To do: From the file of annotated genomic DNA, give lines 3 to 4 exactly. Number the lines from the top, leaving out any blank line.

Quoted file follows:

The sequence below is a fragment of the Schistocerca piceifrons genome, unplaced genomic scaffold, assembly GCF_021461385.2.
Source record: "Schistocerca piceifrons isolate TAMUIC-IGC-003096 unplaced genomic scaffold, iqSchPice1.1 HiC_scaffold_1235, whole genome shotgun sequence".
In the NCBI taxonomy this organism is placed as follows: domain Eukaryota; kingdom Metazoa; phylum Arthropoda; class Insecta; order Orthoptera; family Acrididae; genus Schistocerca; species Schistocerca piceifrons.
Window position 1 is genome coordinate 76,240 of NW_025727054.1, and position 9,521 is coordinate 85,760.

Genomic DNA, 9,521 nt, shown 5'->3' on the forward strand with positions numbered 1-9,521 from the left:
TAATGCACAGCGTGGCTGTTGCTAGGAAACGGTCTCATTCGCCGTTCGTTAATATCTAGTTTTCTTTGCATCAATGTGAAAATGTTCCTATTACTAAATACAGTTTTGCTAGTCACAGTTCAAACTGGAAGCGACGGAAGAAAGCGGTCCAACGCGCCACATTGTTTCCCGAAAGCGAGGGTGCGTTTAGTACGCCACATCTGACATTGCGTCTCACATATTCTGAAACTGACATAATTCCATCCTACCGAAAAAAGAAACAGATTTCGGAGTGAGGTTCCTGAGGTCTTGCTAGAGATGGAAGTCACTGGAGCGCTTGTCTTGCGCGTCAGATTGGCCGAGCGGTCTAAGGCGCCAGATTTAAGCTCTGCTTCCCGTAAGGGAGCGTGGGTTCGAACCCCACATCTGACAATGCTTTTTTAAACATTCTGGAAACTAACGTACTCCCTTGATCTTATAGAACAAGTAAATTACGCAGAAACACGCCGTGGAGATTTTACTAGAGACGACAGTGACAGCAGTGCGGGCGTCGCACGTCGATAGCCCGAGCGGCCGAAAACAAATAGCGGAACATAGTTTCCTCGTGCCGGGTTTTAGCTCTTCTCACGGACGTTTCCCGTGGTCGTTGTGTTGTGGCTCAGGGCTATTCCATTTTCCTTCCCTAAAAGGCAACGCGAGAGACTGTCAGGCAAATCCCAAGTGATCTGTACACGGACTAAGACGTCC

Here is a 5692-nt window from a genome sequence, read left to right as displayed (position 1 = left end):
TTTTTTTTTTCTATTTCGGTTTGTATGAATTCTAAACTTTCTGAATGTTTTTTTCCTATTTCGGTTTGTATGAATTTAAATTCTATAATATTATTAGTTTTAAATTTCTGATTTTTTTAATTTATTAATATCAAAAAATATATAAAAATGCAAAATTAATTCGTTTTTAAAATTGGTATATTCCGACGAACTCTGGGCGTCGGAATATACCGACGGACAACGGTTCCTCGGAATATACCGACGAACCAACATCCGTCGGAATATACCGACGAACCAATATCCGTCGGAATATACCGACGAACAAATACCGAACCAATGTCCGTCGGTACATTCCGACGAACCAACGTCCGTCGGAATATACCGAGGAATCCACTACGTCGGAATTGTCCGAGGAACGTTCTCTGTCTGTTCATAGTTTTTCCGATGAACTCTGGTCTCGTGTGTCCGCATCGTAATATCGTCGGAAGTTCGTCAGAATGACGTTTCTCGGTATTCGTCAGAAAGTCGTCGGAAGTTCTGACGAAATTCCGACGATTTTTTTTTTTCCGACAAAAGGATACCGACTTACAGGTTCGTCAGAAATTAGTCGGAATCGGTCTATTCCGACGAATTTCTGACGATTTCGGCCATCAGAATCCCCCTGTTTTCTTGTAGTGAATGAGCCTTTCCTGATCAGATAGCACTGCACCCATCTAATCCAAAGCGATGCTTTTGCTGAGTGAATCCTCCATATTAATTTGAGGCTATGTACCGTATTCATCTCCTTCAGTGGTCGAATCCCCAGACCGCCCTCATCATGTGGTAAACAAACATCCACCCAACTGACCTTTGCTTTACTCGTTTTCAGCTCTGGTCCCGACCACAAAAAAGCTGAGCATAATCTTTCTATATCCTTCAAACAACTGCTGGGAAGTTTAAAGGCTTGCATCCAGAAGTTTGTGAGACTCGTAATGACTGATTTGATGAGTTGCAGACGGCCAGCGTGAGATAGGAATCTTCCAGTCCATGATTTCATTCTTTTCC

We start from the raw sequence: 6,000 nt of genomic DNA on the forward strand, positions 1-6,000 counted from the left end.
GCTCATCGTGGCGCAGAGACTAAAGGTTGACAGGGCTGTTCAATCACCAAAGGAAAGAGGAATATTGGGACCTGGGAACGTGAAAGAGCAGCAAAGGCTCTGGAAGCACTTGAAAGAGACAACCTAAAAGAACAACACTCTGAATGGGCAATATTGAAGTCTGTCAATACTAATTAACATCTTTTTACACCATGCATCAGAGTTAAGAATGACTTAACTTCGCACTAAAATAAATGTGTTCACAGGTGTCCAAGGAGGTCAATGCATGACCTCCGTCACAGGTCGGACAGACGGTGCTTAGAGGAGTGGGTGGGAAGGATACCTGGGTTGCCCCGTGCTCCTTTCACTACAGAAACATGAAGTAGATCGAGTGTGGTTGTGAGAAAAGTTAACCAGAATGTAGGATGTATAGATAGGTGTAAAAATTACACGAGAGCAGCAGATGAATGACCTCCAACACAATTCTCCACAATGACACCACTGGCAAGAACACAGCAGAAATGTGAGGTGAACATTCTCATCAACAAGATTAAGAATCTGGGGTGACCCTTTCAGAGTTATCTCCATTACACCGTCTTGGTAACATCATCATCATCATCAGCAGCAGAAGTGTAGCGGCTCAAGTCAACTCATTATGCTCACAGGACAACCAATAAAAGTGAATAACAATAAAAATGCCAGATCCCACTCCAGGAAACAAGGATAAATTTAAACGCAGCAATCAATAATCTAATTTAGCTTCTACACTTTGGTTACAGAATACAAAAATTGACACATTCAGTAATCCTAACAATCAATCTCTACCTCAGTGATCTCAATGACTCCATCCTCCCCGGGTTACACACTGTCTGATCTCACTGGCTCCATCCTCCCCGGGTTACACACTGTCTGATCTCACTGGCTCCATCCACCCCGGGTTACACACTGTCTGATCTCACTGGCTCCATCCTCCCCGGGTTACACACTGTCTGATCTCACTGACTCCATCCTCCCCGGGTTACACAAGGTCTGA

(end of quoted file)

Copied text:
In the NCBI taxonomy this organism is placed as follows: domain Eukaryota; kingdom Metazoa; phylum Arthropoda; class Insecta; order Orthoptera; family Acrididae; genus Schistocerca; species Schistocerca piceifrons.
Window position 1 is genome coordinate 76,240 of NW_025727054.1, and position 9,521 is coordinate 85,760.